Brian Morehouse [00:18:04] People see the hat that I wear as a basketball coach, but it's been amazing to watch Hope college work, and when I say work, I mean, we're just not putting out documents and I mean the work that the college has done to really support students on our campus in less than ideal situations. As a dad, my daughters looked at tons of different schools and landed on Hope in their final decision. But it wasn't easy decisions for my children. First of all, not everybody wants to go where their Dad is sitting on the campus and they're going to run into him all the time. But I think that it has turned out to be a true blessing for me and I think to my daughters as well, because a number of times they see him walking across campus and they come up and I give him a hug and I say, 'How's it going?' And they're like, well, you know better than so-and-so. And I was like, 'What do you mean by that? They're like, well, their campus just got shut down for two weeks, stay in place or, a couple of Emma's, my freshman daughter, you know, some of her friends are all set to go off to some of the state schools and then they shut down on-campus housing before they even got there. Emma started to complain about the food one day or it was hot in her dorm or whatever. And I said, well. You could be so-and-so and she goes, 'Yeah, I know. I thought about that the other day. You know, I'd be sitting in the basement looking at you and mom, she goes, this is way better than doing that.' And I was like, See, there is always a bright side to everything. I just give great credit to student development on our campus, to the steering committee. As a dad, not as a college basketball coach, it has been amazing to see the experience that my daughters have had this year. I'll say this, we're getting to the end of exams right now, right? We're in it. My daughters love their mother and they kind of love me, but they love their mother. Like they don't want to come home. They love being on campus with their friends. You know, they are going to miss being on campus. And as a dad, there is nothing that you could want more than for your daughters to love the place that they're at so much that their default is not to run home, but it is to be on campus and experience college.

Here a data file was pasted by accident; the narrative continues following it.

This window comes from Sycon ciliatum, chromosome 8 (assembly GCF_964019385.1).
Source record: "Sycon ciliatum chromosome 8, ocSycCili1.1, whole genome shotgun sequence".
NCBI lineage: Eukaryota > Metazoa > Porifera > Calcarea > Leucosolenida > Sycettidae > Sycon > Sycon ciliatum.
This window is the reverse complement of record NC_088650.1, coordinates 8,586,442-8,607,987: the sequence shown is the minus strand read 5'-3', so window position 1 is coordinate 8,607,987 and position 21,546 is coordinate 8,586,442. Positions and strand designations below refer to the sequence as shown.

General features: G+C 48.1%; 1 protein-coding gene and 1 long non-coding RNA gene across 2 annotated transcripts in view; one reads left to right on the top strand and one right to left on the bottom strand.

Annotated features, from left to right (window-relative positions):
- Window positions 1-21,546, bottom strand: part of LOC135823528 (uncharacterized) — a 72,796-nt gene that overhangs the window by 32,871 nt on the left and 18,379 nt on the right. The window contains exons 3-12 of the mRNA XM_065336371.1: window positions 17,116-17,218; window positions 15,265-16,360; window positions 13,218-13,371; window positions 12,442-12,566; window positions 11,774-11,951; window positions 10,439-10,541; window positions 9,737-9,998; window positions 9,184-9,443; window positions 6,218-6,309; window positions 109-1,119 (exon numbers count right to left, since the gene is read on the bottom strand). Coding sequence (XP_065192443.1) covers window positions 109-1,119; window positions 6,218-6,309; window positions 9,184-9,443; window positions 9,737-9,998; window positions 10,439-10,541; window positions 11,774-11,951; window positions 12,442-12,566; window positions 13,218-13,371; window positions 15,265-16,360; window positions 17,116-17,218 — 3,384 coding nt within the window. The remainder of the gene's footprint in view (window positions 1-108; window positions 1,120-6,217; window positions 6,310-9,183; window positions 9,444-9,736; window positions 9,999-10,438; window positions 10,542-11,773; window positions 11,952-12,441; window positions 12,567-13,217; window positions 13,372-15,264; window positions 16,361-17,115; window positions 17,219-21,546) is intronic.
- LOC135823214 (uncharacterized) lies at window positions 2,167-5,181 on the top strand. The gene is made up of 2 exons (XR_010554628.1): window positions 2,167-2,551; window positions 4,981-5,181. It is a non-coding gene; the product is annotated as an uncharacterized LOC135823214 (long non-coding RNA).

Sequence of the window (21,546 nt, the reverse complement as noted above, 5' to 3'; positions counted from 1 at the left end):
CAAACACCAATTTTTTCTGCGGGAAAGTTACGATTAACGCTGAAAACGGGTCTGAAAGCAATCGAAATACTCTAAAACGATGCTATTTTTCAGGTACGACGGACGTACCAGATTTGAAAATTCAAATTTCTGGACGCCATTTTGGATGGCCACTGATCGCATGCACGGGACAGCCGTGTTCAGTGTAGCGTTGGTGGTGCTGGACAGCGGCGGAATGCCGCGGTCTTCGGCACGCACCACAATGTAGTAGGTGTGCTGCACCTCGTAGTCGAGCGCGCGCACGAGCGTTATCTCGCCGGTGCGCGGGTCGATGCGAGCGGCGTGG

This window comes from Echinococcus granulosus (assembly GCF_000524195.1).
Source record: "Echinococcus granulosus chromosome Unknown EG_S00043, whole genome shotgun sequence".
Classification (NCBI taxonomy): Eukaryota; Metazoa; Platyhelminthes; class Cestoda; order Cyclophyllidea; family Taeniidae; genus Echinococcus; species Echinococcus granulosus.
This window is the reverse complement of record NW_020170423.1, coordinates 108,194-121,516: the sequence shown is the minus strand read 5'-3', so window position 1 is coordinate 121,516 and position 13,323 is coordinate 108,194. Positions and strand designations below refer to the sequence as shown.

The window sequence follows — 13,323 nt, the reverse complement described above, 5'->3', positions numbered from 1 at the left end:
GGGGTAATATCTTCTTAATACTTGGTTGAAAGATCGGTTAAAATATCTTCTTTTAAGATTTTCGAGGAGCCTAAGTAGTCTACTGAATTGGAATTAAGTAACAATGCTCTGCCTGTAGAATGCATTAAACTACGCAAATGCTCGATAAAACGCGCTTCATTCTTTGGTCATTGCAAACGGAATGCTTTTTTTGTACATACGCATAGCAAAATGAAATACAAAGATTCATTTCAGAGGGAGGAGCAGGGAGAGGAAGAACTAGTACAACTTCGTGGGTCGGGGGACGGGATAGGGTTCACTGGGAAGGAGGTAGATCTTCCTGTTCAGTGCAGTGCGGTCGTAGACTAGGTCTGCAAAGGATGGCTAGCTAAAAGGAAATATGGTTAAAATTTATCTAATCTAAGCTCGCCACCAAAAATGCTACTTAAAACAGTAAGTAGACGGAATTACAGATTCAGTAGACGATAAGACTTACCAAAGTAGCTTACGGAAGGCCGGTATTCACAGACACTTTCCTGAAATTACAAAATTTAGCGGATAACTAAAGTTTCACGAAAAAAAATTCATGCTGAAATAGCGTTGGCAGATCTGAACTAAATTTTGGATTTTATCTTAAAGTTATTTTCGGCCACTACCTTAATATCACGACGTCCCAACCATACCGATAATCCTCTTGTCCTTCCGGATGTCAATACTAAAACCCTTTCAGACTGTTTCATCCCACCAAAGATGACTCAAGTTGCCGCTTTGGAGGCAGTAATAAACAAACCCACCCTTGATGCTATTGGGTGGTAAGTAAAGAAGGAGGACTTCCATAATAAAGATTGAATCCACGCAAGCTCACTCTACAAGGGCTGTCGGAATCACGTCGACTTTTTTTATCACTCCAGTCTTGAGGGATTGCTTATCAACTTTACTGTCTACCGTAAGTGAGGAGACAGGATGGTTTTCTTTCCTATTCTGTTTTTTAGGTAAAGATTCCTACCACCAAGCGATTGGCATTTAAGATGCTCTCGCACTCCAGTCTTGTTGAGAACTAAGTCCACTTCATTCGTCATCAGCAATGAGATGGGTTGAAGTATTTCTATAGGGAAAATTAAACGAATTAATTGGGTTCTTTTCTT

Alan Babbitt [00:20:57] I would imagine is it, you know, as a coach, putting back your coach hat on, recruiting continues and to be able to kind of show and talk and parents to see that maybe more than even words, I would imagine, how big is that on recruiting? Just to see how we've tried to approach this and support everyone.